Florida Shooting Survivor Slams Trump Phone Call: 'I've Never Been So Unimpressed By a Person in My Life'

President Donald Trump speaks to members of the media before departing from the White House's South Lawn on February 23. Alex Wong/Getty Images

President Donald Trump's qualifications as a "consoler in chief" have been challenged once again, this time by a survivor of last week's shooting at a high school in Parkland, Florida, which took the lives of 17 people.

Samantha Fuentes, who was taken to hospital after being shot in both legs, said following a phone call with the president that she had never been "so unimpressed by a person in my life."

The president had called the 18-year-old senior in her hospital room, where she was also recovering from having a piece of shrapnel lodged behind her right eye. But she said she was less than comforted by the exchange.

"He said he heard that I was a big fan of his, and then he said, 'I'm a big fan of yours too.' I'm pretty sure he made that up," she told The New York Times after being released from hospital. "Talking to the president, I've never been so unimpressed by a person in my life. He didn't make me feel better in the slightest."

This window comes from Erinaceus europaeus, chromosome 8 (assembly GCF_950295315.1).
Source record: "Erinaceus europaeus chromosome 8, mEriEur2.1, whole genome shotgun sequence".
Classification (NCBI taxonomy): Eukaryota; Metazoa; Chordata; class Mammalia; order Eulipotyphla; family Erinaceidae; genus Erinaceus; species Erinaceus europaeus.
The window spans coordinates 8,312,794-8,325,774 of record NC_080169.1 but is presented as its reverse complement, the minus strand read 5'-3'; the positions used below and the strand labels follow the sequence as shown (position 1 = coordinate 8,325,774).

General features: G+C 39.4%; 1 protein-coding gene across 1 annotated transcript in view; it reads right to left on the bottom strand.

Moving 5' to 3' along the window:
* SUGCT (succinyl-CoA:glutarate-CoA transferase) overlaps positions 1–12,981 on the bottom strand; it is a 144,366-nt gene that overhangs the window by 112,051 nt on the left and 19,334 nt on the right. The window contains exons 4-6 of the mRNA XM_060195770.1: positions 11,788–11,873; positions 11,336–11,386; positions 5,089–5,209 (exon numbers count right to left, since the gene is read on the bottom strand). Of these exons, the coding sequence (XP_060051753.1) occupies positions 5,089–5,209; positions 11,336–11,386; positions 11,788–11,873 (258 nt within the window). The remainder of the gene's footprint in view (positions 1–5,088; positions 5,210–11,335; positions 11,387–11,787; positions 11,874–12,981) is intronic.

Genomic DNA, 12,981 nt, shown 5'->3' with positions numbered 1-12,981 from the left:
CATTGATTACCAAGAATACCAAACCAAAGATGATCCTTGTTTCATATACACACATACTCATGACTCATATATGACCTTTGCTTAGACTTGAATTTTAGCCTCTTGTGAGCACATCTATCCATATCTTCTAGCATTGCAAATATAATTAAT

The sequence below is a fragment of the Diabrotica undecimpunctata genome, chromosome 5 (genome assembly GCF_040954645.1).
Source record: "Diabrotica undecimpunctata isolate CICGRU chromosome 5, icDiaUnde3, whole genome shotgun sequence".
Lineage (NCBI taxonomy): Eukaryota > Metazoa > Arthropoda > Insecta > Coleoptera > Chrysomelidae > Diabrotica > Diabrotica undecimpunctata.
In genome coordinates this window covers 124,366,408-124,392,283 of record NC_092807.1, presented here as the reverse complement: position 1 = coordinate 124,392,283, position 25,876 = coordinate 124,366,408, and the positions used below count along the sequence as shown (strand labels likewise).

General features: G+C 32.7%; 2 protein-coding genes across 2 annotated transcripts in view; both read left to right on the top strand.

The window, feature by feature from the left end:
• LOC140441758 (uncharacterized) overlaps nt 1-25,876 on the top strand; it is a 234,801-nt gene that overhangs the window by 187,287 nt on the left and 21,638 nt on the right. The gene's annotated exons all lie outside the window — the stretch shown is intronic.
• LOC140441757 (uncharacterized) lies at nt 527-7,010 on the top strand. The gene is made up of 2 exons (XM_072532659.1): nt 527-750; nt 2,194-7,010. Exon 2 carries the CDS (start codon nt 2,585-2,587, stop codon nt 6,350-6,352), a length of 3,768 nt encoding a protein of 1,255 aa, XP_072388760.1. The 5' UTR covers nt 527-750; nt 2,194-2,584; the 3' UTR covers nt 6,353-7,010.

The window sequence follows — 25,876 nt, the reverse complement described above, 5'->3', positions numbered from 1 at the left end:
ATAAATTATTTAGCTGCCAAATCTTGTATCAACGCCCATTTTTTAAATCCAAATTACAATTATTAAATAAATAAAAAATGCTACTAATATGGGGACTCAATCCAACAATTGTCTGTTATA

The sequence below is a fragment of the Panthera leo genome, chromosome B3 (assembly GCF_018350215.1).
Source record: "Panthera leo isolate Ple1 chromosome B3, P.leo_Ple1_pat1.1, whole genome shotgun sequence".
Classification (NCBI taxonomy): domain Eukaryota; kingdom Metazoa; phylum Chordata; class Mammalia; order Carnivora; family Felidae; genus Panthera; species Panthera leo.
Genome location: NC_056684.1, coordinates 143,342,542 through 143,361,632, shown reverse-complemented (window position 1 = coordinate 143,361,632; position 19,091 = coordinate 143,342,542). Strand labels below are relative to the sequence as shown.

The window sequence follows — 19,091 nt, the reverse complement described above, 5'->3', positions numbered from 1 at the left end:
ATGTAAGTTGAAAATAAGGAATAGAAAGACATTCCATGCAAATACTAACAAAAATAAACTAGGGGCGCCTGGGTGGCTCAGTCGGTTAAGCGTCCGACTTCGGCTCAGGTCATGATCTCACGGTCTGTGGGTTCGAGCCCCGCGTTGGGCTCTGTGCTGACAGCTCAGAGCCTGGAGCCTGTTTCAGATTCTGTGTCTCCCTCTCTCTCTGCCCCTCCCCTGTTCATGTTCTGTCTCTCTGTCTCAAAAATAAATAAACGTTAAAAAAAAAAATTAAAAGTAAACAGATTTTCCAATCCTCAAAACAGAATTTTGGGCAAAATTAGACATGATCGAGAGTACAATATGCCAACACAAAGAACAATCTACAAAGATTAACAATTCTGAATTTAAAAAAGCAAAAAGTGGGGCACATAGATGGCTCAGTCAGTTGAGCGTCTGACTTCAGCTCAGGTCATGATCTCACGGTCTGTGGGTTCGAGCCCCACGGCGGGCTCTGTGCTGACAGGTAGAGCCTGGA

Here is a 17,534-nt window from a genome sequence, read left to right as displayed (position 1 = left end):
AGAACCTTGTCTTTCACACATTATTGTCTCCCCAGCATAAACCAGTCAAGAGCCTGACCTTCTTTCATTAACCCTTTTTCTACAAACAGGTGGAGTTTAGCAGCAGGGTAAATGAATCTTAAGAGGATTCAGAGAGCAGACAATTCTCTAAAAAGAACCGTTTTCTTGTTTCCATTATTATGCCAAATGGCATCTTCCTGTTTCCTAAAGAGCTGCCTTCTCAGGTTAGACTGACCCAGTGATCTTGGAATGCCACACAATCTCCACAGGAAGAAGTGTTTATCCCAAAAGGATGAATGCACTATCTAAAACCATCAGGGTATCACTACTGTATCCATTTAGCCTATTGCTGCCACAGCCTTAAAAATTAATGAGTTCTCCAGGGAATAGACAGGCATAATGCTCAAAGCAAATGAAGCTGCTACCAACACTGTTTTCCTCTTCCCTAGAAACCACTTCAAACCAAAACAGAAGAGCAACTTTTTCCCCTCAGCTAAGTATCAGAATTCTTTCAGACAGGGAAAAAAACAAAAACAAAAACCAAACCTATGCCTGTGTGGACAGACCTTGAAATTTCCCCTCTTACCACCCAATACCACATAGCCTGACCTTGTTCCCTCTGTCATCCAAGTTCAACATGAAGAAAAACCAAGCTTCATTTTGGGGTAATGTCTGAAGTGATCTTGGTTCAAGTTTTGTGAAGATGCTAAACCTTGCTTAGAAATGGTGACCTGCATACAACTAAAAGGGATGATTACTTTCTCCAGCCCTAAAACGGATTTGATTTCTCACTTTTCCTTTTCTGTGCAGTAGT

Fuentes added that Trump referred to the charged gunman Nikolas Cruz, as a "sick puppy" and said 'oh boy, oh boy, oh boy,' like seven times."

It is not the first time Trump's efforts to console someone affected by tragedy has been strongly criticized. Following the death of her husband, Sergeant La David T. Johnson, during an attack on American soldiers in Niger, Myeshia Johnson said she was greatly upset by Trump's phone call, in which she said he had not referred to her husband by his name. She also said that Trump told her Johnson "knew what he signed up for, but it hurts anyway."

Trump then turned the situation into a public war of words involving Democratic Representative Frederica Wilson, who heard the president's call.

But the reactions to Trump's consolation efforts have not been uniformly negative. The president held a listening session with students and parents affected by the shooting at Florida's Marjory Stoneman Douglas High School, as well as other school shootings, this week.

Andrew Pollack, whose son was killed in the massacre, said that Trump met him in the Oval Office and "showed us nothing but love." He added, "The guy really cared, you know?"